Saddam was so pleased with the facility that, when the Iran–Iraq war broke out in 1980, he built a number of other weapons factories nearby. Soon, Nahir Yusifiyah, the sparsely populated crescent-shaped region surrounding the town, was teeming with facilities engaged in the manufacture of free-fall aircraft bombs, small arms, ammunition, scud-missiles, as well as nuclear centrifuge development and bio-warfare experiments: all huge, clandestine weapons sites with their own research staff and agendas.
From the outside there was little to indicate what was going on in Qa'qaa. Surrounded by tall earthen walls, all that was visible was a series of chimney stacks producing huge plumes of acrid brown smoke. Employees in the facility were not allowed to speak about it; nobody else was allowed in. To Yusifiyans, however, it was obvious the plant made military equipment of some sort: repeated explosions emanated from within the walls when things went wrong, and from the facility's test ranges when things went right.
At the heart of this big, big secret lay further secrets, some so huge they bordered on the preposterous. In the late 80s, the facility was involved in the construction of the largest rifle in the history of the world: a monstrous weapon with a 150m barrel and the ability to shoot a 600kg projectile into space. The Supergun required 10 tonnes of propellant for each shot – doubtless the reason why research was underway at Qa'qaa, where the explosive material was to be made.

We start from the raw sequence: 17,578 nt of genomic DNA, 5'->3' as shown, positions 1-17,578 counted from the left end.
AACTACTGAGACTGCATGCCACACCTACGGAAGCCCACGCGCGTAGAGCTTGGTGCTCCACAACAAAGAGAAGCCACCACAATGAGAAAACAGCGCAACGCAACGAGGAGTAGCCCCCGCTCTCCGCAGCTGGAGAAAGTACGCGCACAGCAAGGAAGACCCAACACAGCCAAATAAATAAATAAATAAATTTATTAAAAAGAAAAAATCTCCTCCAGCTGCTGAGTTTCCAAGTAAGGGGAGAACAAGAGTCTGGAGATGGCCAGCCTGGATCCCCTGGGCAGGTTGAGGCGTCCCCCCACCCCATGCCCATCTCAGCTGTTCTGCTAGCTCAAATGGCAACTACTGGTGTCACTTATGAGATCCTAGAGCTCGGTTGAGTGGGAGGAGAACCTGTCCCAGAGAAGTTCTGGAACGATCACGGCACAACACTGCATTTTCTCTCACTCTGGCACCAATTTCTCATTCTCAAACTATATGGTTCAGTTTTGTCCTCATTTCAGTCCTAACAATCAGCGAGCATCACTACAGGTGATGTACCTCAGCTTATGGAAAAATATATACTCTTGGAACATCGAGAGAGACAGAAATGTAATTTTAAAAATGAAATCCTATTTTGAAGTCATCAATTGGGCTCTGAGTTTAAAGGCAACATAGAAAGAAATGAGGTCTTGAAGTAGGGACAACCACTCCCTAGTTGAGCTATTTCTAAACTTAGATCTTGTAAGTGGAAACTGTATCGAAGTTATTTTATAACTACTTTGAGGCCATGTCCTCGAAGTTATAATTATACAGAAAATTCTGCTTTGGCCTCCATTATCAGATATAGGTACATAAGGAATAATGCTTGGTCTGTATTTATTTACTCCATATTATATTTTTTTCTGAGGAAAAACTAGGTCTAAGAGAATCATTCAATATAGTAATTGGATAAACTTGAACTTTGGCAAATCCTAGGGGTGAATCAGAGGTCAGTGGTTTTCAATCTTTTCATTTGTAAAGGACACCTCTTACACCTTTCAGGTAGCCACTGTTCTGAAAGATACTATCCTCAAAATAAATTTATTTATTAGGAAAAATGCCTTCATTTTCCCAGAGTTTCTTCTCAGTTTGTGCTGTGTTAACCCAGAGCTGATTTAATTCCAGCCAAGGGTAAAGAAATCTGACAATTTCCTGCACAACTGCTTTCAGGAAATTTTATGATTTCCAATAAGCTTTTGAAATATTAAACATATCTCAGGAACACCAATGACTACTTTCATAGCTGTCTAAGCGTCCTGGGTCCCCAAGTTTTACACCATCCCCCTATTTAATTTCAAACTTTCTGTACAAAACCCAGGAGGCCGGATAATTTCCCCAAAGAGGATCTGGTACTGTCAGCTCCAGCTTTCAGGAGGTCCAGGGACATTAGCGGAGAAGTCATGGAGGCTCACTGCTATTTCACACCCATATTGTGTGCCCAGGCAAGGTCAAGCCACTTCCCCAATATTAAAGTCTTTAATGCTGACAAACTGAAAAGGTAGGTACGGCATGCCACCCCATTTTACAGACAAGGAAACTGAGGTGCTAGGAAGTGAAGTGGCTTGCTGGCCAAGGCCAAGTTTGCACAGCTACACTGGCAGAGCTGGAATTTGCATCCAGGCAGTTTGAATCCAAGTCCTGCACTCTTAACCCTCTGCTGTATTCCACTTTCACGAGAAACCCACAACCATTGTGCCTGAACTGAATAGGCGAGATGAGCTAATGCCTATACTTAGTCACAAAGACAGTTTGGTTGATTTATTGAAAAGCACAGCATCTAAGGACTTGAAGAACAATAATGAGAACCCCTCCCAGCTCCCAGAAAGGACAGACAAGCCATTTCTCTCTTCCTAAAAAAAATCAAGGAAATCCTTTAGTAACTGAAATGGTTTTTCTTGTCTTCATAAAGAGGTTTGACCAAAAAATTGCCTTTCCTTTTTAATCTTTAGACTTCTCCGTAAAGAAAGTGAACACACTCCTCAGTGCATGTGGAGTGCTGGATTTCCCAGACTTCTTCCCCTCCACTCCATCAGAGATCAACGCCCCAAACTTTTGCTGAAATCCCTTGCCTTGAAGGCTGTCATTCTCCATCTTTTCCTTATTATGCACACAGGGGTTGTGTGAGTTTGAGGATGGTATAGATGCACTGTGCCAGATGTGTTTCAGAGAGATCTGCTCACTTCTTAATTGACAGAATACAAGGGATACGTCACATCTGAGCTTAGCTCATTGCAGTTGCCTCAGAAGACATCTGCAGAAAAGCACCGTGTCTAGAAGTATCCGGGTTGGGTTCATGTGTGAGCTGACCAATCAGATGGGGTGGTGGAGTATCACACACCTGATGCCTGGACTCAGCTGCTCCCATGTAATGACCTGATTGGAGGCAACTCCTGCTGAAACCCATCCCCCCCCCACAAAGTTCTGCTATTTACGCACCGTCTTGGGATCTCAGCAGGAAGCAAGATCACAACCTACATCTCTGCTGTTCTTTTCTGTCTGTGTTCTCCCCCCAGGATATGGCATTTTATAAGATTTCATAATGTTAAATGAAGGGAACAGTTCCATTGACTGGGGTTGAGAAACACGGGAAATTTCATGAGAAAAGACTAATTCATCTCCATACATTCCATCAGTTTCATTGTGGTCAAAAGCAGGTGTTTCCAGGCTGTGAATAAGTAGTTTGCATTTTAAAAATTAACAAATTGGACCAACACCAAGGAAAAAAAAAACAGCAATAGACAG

Unfortunately, even this state-of-the-art facility was not up to the task. At the end of the decade, suppliers were sought for a pair of compounds that the facility was unable to synthesise purely: RDX (the basis for a number of explosives, including C4) and PETN (used in small-calibre ammunition and Semtex). The materials, ordered from eastern Europe via Chile, arrived in shipments of hundreds of tonnes.
Then the project stalled. In 1991, following the Iraqi rout in Kuwait, inspectors from the International Atomic Energy Agency (IAEA) gained access to Qa'qaa, where they found 145 tonnes of pure RDX and PETN. On a whim, one enterprising inspector asked technicians whether they had imported any other explosives of note. Qa'qaa staff exchanged glances and shuffled their feet, before leading him to a series of bunkers containing hundreds of drums of an off-white, crystalline powder. About as highly explosive as high explosive gets, High Melt Explosive (HMX) is used to detonate nuclear warheads. Qa'qaa had nearly 200 tonnes of it. The IAEA moved all the explosives to secure bunkers on the south-west corner of the facility, then closed the doors with tamper-proof seals. And there the 341 tonnes sat for more than a decade.
Of course, inhabitants of Yusifiyah and the surrounding towns had no idea about any of this. In Saddam's time, there were many things one didn't inquire about. But that was before the curious incident of the soldier, the rifle and the dishdasha....